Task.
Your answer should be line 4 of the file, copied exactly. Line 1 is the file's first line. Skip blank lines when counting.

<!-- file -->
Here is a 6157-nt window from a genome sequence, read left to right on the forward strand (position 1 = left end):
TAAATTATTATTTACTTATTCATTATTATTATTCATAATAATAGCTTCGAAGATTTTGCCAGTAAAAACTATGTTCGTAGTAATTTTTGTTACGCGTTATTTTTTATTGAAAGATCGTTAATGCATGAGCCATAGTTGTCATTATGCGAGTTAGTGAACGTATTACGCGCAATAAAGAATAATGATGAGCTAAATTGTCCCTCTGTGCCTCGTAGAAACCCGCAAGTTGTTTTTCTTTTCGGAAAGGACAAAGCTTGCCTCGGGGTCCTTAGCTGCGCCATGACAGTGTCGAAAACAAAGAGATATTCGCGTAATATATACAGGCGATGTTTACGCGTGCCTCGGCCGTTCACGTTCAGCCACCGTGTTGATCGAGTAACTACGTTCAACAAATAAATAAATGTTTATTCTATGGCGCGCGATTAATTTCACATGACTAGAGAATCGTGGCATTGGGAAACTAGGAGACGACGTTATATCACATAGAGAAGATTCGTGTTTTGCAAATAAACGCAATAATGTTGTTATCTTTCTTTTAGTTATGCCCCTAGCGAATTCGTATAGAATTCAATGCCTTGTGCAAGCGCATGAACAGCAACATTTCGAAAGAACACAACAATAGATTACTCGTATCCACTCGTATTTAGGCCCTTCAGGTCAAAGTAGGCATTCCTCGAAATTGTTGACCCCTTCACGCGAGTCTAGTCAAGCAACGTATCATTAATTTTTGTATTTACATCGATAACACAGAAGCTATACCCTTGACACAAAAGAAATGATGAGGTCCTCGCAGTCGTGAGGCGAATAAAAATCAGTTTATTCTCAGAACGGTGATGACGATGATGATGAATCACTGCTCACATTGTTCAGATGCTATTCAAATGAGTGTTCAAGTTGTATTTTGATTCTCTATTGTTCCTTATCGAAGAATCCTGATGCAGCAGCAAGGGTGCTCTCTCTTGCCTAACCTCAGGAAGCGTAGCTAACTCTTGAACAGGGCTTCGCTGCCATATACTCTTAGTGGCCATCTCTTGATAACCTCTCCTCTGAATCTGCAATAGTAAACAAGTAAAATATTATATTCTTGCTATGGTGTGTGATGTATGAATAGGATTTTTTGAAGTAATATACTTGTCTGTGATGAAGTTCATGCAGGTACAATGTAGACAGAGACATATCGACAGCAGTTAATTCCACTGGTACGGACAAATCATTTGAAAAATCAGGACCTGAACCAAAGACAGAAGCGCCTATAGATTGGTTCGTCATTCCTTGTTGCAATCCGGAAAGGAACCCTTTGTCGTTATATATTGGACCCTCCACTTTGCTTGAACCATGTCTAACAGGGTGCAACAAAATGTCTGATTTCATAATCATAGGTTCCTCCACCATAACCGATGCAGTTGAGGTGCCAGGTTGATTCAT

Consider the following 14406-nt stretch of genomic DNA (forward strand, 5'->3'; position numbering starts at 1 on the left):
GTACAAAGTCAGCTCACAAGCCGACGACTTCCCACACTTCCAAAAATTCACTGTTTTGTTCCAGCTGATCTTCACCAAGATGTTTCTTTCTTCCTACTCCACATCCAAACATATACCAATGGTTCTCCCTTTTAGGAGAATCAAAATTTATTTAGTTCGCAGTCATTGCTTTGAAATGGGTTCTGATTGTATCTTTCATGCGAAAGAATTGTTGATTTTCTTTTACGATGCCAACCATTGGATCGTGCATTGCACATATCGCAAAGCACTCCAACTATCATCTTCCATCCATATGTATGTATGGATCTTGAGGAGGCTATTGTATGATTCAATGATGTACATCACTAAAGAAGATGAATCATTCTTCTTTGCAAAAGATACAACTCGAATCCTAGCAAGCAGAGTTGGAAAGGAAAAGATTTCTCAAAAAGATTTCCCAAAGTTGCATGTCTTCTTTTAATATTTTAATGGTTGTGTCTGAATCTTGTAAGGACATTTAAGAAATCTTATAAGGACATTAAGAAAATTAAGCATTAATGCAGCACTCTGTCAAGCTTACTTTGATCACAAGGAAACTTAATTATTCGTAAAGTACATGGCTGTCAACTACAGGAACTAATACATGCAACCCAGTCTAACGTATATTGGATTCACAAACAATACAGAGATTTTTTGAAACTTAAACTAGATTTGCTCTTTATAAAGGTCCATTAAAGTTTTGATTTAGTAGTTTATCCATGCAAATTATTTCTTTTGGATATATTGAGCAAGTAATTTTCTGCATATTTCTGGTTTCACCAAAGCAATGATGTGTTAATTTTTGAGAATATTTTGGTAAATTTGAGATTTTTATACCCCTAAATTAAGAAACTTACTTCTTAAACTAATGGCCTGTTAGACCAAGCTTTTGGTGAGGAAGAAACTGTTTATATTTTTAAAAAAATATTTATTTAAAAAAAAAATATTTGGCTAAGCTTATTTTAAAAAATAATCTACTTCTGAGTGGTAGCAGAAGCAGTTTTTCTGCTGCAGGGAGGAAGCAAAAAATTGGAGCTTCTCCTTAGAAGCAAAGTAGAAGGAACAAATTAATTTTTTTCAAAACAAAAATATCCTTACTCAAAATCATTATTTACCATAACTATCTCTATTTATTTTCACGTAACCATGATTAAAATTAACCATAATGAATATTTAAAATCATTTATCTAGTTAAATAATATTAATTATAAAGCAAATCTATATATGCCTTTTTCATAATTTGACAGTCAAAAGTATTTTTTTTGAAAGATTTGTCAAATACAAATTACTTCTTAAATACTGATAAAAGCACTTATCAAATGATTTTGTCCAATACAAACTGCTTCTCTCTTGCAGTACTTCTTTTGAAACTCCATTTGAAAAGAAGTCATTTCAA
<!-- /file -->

GTACAAAGTCAGCTCACAAGCCGACGACTTCCCACACTTCCAAAAATTCACTGTTTTGTTCCAGCTGATCTTCACCAAGATGTTTCTTTCTTCCTACTCCACATCCAAACATATACCAATGGTTCTCCCTTTTAGGAGAATCAAAATTTATTTAGTTCGCAGTCATTGCTTTGAAATGGGTTCTGATTGTATCTTTCATGCGAAAGAATTGTTGATTTTCTTTTACGATGCCAACCATTGGATCGTGCATTGCACATATCGCAAAGCACTCCAACTATCATCTTCCATCCATATGTATGTATGGATCTTGAGGAGGCTATTGTATGATTCAATGATGTACATCACTAAAGAAGATGAATCATTCTTCTTTGCAAAAGATACAACTCGAATCCTAGCAAGCAGAGTTGGAAAGGAAAAGATTTCTCAAAAAGATTTCCCAAAGTTGCATGTCTTCTTTTAATATTTTAATGGTTGTGTCTGAATCTTGTAAGGACATTTAAGAAATCTTATAAGGACATTAAGAAAATTAAGCATTAATGCAGCACTCTGTCAAGCTTACTTTGATCACAAGGAAACTTAATTATTCGTAAAGTACATGGCTGTCAACTACAGGAACTAATACATGCAACCCAGTCTAACGTATATTGGATTCACAAACAATACAGAGATTTTTTGAAACTTAAACTAGATTTGCTCTTTATAAAGGTCCATTAAAGTTTTGATTTAGTAGTTTATCCATGCAAATTATTTCTTTTGGATATATTGAGCAAGTAATTTTCTGCATATTTCTGGTTTCACCAAAGCAATGATGTGTTAATTTTTGAGAATATTTTGGTAAATTTGAGATTTTTATACCCCTAAATTAAGAAACTTACTTCTTAAACTAATGGCCTGTTAGACCAAGCTTTTGGTGAGGAAGAAACTGTTTATATTTTTAAAAAAATATTTATTTAAAAAAAAAATATTTGGCTAAGCTTATTTTAAAAAATAATCTACTTCTGAGTGGTAGCAGAAGCAGTTTTTCTGCTGCAGGGAGGAAGCAAAAAATTGGAGCTTCTCCTTAGAAGCAAAGTAGAAGGAACAAATTAATTTTTTTCAAAACAAAAATATCCTTACTCAAAATCATTATTTACCATAACTATCTCTATTTATTTTCACGTAACCATGATTAAAATTAACCATAATGAATATTTAAAATCATTTATCTAGTTAAATAATATTAATTATAAAGCAAATCTATATATGCCTTTTTCATAATTTGACAGTCAAAAGTATTTTTTTTGAAAGATTTGTCAAATACAAATTACTTCTTAAATACTGATAAAAGCACTTATCAAATGATTTTGTCCAATACAAACTGCTTCTCTCTTGCAGTACTTCTTTTGAAACTCCATTTGAAAAGAAGTCATTTCAA